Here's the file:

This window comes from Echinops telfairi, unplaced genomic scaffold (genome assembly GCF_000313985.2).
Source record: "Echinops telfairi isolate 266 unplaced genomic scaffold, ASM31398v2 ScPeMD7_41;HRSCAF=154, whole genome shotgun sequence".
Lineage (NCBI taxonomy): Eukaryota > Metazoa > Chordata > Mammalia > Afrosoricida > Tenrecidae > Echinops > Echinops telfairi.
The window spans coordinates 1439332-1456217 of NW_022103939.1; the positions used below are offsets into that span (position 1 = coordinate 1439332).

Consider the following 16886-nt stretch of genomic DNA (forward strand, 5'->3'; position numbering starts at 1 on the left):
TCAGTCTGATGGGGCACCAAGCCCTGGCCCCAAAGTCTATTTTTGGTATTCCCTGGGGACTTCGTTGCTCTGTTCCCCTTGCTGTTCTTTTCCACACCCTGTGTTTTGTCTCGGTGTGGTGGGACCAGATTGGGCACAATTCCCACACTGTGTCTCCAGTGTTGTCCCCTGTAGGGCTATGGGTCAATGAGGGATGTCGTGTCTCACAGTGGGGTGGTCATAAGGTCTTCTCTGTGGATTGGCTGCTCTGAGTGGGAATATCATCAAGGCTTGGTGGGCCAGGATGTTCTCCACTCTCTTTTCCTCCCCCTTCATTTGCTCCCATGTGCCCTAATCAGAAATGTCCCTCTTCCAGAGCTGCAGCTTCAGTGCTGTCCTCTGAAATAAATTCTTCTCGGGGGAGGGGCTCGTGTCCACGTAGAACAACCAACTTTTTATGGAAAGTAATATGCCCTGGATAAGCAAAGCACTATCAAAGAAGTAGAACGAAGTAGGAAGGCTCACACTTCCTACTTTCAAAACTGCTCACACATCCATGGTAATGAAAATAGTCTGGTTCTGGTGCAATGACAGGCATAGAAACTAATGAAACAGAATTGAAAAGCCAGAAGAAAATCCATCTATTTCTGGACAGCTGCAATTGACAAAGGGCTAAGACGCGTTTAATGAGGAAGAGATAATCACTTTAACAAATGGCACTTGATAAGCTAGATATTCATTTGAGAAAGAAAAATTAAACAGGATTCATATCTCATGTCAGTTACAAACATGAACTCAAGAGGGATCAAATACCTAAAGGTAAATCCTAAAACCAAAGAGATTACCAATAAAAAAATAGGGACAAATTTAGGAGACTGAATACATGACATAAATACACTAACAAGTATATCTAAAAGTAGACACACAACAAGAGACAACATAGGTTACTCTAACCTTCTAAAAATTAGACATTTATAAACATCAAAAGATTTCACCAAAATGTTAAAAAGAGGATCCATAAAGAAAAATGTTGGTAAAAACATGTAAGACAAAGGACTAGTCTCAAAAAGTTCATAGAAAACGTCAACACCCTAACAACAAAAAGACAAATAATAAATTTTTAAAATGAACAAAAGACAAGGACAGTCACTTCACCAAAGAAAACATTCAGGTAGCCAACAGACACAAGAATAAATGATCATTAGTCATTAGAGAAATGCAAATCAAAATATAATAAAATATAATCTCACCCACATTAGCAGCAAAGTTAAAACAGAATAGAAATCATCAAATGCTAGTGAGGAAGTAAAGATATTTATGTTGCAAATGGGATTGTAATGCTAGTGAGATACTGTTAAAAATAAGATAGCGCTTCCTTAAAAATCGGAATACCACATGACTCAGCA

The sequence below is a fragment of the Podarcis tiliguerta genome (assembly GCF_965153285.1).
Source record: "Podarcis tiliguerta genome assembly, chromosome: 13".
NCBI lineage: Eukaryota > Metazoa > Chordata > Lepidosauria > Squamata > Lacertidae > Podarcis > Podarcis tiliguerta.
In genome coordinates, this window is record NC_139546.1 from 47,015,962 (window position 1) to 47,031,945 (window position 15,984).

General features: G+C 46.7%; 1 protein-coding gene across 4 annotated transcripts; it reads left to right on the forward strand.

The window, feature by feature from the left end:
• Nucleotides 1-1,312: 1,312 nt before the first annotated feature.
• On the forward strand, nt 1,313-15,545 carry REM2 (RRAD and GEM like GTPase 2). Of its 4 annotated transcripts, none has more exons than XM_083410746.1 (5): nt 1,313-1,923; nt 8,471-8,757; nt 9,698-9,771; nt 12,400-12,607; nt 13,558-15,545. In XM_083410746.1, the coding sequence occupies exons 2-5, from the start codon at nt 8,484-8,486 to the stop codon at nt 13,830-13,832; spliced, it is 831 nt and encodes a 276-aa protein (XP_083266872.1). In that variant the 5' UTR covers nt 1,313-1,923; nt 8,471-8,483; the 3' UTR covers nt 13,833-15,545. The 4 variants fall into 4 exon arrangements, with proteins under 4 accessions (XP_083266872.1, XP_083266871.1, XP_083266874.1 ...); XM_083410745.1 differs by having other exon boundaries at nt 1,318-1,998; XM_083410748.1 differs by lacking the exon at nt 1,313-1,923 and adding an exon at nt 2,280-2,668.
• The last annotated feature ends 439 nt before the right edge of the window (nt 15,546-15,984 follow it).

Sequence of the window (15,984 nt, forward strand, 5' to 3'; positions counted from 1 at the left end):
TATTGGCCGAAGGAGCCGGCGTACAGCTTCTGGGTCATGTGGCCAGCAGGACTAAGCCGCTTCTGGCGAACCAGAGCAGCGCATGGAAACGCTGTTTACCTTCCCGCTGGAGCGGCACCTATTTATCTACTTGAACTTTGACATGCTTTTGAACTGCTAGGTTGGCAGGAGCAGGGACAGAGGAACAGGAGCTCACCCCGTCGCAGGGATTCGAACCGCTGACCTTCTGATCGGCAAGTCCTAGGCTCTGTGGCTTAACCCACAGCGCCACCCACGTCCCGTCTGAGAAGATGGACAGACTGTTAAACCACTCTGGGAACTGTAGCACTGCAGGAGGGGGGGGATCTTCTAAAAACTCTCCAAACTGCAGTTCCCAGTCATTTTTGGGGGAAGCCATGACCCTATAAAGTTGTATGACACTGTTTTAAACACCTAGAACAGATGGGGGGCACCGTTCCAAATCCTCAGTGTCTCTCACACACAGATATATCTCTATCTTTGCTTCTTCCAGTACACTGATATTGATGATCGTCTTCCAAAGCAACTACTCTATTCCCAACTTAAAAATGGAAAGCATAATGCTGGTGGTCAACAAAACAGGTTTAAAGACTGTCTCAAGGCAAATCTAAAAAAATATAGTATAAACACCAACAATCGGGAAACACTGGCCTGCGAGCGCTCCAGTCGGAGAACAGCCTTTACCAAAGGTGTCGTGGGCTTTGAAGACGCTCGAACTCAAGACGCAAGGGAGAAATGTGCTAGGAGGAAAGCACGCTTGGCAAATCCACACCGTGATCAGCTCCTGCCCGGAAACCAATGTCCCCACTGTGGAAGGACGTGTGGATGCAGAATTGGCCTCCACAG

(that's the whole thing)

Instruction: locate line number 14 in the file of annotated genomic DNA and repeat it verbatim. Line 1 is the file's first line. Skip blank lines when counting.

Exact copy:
• On the forward strand, nt 1,313-15,545 carry REM2 (RRAD and GEM like GTPase 2). Of its 4 annotated transcripts, none has more exons than XM_083410746.1 (5): nt 1,313-1,923; nt 8,471-8,757; nt 9,698-9,771; nt 12,400-12,607; nt 13,558-15,545. In XM_083410746.1, the coding sequence occupies exons 2-5, from the start codon at nt 8,484-8,486 to the stop codon at nt 13,830-13,832; spliced, it is 831 nt and encodes a 276-aa protein (XP_083266872.1). In that variant the 5' UTR covers nt 1,313-1,923; nt 8,471-8,483; the 3' UTR covers nt 13,833-15,545. The 4 variants fall into 4 exon arrangements, with proteins under 4 accessions (XP_083266872.1, XP_083266871.1, XP_083266874.1 ...); XM_083410745.1 differs by having other exon boundaries at nt 1,318-1,998; XM_083410748.1 differs by lacking the exon at nt 1,313-1,923 and adding an exon at nt 2,280-2,668.